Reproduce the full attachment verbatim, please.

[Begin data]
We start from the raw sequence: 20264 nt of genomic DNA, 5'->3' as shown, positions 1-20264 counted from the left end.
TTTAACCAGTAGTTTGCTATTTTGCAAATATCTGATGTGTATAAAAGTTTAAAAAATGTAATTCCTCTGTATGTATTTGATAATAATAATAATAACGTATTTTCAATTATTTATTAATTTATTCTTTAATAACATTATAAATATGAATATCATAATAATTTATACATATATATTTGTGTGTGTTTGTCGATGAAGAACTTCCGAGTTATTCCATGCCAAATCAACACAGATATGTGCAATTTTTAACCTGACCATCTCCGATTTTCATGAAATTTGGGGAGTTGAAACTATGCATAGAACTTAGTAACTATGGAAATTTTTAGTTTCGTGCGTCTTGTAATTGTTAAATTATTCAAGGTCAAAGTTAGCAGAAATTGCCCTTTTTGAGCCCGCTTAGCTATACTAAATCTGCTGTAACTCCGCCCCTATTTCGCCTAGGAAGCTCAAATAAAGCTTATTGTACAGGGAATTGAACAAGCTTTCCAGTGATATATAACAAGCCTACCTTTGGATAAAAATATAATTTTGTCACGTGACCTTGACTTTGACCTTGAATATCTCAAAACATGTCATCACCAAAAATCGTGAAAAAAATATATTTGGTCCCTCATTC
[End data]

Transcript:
We start from the raw sequence: 20264 nt of genomic DNA, 5'->3' as shown, positions 1-20264 counted from the left end.
TTTAACCAGTAGTTTGCTATTTTGCAAATATCTGATGTGTATAAAAGTTTAAAAAATGTAATTCCTCTGTATGTATTTGATAATAATAATAATAACGTATTTTCAATTATTTATTAATTTATTCTTTAATAACATTATAAATATGAATATCATAATAATTTATACATATATATTTGTGTGTGTTTGTCGATGAAGAACTTCCGAGTTATTCCATGCCAAATCAACACAGATATGTGCAATTTTTAACCTGACCATCTCCGATTTTCATGAAATTTGGGGAGTTGAAACTATGCATAGAACTTAGTAACTATGGAAATTTTTAGTTTCGTGCGTCTTGTAATTGTTAAATTATTCAAGGTCAAAGTTAGCAGAAATTGCCCTTTTTGAGCCCGCTTAGCTATACTAAATCTGCTGTAACTCCGCCCCTATTTCGCCTAGGAAGCTCAAATAAAGCTTATTGTACAGGGAATTGAACAAGCTTTCCAGTGATATATAACAAGCCTACCTTTGGATAAAAATATAATTTTGTCACGTGACCTTGACTTTGACCTTGAATATCTCAAAACATGTCATCACCAAAAATCGTGAAAAAAATATATTTGGTCCCTCATTC